There are ways that we can include more pulses in our daily meals, including for babies and young children. Pulses are suitable for those following vegetarian and vegan diets and for all different religious and cultural groups (Jewish, Hindu, Sikh, Muslin, Buddhist, and Rastafarian). Here are a few reasons for the benefits of eating pulses and how you can go about using pulses more regularly.
What are the nutritional benefits of pulses?
Pulses are nutrient dense and are great sources of protein, iron, zinc, calcium, riboflavin (Vitamin B2) and fibre while being low in fat. Two tablespoons (50g) of cooked pulses can provide about 10% of the iron, zinc and magnesium required by 4–6-year-olds.
Increasing evidence shows that pulses have a role in the prevention and control of obesity, diabetes, cardiovascular disease and cancer.
How can pulses be used in meals for babies and young children?
Pulses can be offered, among other first foods from 6 months and part of an increasingly varied diet. Pulses and are great for this age, since they can be mashed easily and provide a variety of tastes and textures. Just see all the pictures below!
Pulses can be eaten daily and can be included in both meals and snacks. We have a wide variety of recipe ideas for babies and young children that include different types of pulses.
First Steps Nutrition Trust have put together a list of pulse-based recipes that are in their free downloadable recipe books. Click here to learn more.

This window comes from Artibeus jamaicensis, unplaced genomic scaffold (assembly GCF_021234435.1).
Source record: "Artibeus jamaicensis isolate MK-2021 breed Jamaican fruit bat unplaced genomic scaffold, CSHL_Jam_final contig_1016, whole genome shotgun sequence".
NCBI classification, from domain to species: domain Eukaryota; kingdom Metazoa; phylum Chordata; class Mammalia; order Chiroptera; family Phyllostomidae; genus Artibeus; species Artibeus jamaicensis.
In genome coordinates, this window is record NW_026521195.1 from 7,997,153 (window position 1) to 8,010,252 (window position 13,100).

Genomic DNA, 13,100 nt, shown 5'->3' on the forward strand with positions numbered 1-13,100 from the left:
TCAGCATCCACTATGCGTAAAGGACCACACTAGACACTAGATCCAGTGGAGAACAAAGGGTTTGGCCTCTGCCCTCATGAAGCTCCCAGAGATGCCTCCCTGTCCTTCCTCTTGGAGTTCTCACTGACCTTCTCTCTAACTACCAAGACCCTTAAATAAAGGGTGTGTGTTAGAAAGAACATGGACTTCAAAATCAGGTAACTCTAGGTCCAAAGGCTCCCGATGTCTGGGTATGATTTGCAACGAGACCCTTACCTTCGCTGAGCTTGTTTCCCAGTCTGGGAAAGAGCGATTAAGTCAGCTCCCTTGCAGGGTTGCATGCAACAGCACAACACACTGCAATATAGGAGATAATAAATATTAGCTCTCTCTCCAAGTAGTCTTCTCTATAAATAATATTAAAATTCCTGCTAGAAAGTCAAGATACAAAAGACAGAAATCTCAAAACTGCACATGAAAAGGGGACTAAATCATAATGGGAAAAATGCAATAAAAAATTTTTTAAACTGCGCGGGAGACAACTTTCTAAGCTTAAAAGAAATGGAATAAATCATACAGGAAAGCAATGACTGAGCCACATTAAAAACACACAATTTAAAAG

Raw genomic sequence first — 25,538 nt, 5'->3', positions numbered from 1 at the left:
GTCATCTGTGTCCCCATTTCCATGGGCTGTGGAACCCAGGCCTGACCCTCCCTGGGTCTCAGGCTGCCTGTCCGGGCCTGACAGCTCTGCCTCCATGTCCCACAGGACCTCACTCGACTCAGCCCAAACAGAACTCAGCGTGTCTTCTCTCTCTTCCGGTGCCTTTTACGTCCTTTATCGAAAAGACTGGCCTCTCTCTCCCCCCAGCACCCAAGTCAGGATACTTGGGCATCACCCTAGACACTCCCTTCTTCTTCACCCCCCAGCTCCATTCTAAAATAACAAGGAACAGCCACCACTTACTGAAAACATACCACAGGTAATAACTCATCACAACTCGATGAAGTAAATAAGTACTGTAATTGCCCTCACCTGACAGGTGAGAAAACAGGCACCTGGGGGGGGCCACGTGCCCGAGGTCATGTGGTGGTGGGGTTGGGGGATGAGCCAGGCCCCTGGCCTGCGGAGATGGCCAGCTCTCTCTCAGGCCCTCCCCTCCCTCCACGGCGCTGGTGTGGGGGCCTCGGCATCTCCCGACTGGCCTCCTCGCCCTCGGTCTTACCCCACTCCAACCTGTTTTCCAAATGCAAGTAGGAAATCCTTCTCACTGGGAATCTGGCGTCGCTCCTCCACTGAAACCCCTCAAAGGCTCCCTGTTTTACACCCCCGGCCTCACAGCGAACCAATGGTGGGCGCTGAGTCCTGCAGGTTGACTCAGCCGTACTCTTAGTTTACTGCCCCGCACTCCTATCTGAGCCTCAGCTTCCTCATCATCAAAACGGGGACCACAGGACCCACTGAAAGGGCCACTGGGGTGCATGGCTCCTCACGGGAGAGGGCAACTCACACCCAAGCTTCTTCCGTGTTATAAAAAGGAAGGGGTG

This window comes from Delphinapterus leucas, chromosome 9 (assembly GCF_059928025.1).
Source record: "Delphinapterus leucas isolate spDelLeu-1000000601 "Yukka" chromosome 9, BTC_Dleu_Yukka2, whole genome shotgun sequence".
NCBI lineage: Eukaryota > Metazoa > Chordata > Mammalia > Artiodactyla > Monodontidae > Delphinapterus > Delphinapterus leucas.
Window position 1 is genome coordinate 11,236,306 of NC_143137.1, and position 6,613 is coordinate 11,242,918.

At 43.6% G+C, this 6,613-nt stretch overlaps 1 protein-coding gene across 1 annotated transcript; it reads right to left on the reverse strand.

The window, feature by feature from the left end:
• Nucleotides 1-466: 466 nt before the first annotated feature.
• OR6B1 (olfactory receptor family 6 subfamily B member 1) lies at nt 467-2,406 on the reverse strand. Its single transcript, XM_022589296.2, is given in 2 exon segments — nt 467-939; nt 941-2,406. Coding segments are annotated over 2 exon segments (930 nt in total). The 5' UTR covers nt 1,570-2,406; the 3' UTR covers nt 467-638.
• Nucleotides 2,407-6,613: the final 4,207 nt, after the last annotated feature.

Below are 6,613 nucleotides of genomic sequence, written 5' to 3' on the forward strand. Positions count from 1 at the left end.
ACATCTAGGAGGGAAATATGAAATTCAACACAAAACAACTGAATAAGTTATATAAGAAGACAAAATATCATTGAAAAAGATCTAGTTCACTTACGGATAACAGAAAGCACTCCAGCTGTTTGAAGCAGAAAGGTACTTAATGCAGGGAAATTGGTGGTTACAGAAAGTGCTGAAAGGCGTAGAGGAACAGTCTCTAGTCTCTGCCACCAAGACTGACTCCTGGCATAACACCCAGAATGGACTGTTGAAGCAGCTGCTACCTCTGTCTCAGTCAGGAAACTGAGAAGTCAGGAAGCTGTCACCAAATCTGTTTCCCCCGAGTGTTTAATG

How can pulses be used to save costs?
One way to decrease costs with cooking is to cut down the amount of meat bought and to use less meat in dishes especially by adding more vegetables, and pulses (e.g., chickpeas, lentils, or red kidney beans) to add extra protein. For example, when making mince dishes, the mince could be replaced with lentils or you could use half mince, half lentils. Pulses also have a long shelf-life which means there is low risk of wastage.
We hope that this has provided some practical ideas about how you can start to include more pulses in the daily meals of your little ones. We hope you look forward to trying out some of the suggestions we have made.
First Steps Nutrition Trust (FSNT). 2020. Eating well: vegan infants and under-5s. https://www.firststepsnutrition.org/s/Eating_well_Vegans-Feb_2020_forweb.pdf
Firsts Steps Nutrition Trust (FSNT). 2020. Eating well recipe book: Simple, cost-effective ideas for the whole family. https://www.firststepsnutrition.org/s/Eating-Well-Recipe-Book-for-web-10-Apr-2022-for-web.pdf
Food and Agricultural Organisation of the United Nations (FAO). 2018. How to get kids to eat pulses. https://www.fao.org/fao-stories/article/en/c/1126738/
Vieira EDF, Gomes AM, Gil AM & Vasconcelos MW. 2021. Pulses’ Benefits in Children’s Diets: A Narrative Review. Journal of Obesity and Chronic Diseases. 5(1):13-22. https://doi.org/10.17756/jocd.2021-042
First Steps Nutrition Trust is an independent public health nutrition charity that endeavours to fill practical and policy-relevant information gaps and provide resources for health workers supporting eating well from pre-conception to five years.
Katie Pereira-Kotze is a Senior Nutritionist at First Steps Nutrition Trust.